Still, I wonder how they would react to a compilation of underscore cues that weren't on the albums.

 
 
 Posted:   Nov 16, 2011 - 4:09 PM   
 By:   Bob DiMucci   (Member)

Well, you can put anything in a contract, and then either sign it or not. But how typical would that have been? Granted, Mancini was an unusual case, because he'd been under contract to RCA as a recording artist prior to his releasing film scores on that label.

I can see them saying no to another label's Pink Panther album, but it's hard for me to imagine they would have a say in the use of actual film tracks they don't own, assuming they were presented differently. But, yeah, I've never read the contract so I can't say for sure.


Well, that's my theory as to why we haven't seen the release of ANY of Mancini's actual 1960s soundtracks for which RCA albums exist. I haven't heard any better theory. The contractual theory is easier for me to buy than any explanation that suggests that all of the specialty labels are unaware of these scores; that the labels have no regard for Mancini as a composer; that the labels believe that the releases would be terrible sellers; that the labels just haven't gotten around to contacting Paramount, Universal, Columbia, Fox, or M-G-M on these; that the original soundtracks for all of the scores at all of the studios that had RCA LPs have been lost (while those for all of Mancini's 1960's scores without RCA LPs have survived); or anything else that you can posit.

 
 Posted:   Nov 16, 2011 - 5:27 PM   
 By:   Doctor Shatterhand   (Member)

I only have this song with the vocals but it is nice to hear it without them.

 
 Posted:   Nov 16, 2011 - 6:05 PM   
 By:   DavidinBerkeley   (Member)


I can see them saying no to another label's Pink Panther album, but it's hard for me to imagine they would have a say in the use of actual film tracks they don't own, assuming they were presented differently. But, yeah, I've never read the contract so I can't say for sure.

Still, I wonder how they would react to a compilation of underscore cues that weren't on the albums.


I'm finding it easy to imagine a record company (RCA, in this case) asking for or being given some sort of contractual exclusivity to having a recording on the market of music from a film (to avoid competition?).

 
 
 Posted:   Nov 16, 2011 - 7:42 PM   
 By:   Yen Fai   (Member)

Bob DiMucci wrote:
Exactly. This is also why FSM was able to release "Bachelor In Paradise" and Intrada could release "Mr. Hobbs Takes a Vacation."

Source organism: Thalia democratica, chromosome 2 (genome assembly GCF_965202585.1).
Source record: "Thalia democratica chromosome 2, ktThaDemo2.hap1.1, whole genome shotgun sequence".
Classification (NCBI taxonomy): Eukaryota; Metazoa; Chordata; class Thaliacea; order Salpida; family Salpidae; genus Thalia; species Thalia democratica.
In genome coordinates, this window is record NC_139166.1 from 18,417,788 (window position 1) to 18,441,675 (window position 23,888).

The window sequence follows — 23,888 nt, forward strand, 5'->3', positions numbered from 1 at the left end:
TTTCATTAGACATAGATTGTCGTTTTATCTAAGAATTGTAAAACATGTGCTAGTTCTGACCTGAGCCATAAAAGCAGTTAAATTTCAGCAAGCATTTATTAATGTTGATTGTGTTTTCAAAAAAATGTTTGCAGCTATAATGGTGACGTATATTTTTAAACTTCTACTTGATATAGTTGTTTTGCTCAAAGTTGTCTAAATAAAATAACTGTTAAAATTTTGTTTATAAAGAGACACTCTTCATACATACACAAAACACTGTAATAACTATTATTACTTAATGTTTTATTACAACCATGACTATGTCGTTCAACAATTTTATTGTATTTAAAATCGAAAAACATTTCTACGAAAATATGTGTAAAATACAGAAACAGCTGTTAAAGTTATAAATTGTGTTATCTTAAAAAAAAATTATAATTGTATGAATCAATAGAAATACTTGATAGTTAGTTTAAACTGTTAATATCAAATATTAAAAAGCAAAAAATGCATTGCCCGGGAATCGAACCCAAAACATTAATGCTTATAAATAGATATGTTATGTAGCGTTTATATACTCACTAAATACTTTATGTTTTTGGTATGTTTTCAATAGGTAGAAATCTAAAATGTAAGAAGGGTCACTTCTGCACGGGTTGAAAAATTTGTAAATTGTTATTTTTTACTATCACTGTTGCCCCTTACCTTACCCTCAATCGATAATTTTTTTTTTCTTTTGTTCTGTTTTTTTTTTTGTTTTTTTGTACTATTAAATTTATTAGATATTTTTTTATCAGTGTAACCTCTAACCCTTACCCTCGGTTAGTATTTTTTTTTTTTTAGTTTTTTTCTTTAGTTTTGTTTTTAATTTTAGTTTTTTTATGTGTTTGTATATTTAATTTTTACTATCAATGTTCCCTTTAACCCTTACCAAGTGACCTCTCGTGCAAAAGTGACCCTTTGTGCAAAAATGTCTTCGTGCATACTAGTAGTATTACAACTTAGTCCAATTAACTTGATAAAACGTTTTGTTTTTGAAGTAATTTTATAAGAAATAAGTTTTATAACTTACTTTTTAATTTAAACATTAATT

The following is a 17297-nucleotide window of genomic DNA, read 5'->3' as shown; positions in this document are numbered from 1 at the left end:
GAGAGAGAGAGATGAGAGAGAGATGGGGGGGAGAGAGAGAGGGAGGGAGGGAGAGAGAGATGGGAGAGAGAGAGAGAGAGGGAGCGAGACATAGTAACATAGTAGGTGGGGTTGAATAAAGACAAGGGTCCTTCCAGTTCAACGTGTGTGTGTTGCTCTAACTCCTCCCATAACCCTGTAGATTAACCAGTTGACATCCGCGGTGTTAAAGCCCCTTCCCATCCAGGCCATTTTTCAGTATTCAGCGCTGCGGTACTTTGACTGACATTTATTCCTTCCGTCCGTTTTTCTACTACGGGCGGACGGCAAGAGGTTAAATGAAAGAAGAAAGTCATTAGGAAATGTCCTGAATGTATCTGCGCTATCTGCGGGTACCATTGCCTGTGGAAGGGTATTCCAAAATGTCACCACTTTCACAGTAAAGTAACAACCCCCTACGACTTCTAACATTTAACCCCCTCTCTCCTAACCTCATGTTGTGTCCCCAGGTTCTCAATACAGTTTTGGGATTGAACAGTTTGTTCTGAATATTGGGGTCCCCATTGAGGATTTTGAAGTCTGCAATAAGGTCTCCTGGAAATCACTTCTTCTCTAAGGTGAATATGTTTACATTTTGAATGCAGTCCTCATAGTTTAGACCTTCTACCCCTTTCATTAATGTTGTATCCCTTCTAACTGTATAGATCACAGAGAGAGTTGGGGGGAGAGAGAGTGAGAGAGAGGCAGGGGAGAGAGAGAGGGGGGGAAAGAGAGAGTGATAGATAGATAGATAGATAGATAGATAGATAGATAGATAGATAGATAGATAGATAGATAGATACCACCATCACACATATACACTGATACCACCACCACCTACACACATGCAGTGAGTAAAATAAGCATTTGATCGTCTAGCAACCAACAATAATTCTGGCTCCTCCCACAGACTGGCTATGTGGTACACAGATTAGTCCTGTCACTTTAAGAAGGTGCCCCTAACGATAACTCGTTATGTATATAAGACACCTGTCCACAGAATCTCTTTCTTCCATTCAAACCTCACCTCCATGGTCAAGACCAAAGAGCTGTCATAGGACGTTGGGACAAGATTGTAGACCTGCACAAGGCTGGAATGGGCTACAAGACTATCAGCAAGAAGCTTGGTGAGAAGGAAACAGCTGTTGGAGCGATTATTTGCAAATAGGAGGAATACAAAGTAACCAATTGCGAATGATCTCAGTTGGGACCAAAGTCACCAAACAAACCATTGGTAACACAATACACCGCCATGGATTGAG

In these cases, because the studios chose not to put out an album at the time of the films' release, there apparently was no contractual clause that gave RCA any rights in the future to put out such an album. It's likely that no one at RCA thought that there would be a market for such albums years or decades after the films were released (and there barely is smile). This is also likely why the studios were willing to give up their rights to RCA "in perpetuity" in many cases. Who cares if RCA has the rights to issue something that probably would have no commercial value in the future anyway.

Thank goodness, then there's still a chance of Disney's Condorman seeing the light of day! (Although he may not have been contracted to any label at that point, and I can't see Disney agreeing to anything that would deny them total rights.)

 
 
 Posted:   Nov 16, 2011 - 10:00 PM   
 By:   OnyaBirri   (Member)



Well, that's my theory as to why we haven't seen the release of ANY of Mancini's actual 1960s soundtracks for which RCA albums exist. I haven't heard any better theory. The contractual theory is easier for me to buy than any explanation that suggests that all of the specialty labels are unaware of these scores...


I get what you're saying. But no one has yet addressed my idea of a compilation of non-LP cues. This would serve as a complement to the RCA albums and would not "compete" against them. As though anyone is buying 50-year-old soundtracks.

If someone has had this idea, I'd like to hear about what happened. Considering the fetish of complete soundtrack releases around these parts, it may not have even occurred to anyone.

So, I will still suggest this as a possibility until someone can tell me that my idea has been suggested and nixed.

 
 Posted:   Nov 16, 2011 - 10:42 PM   
 By:   Steve Johnson   (Member)

I'd love to see any or all of this material released- he was brilliant. I think eventually it will be.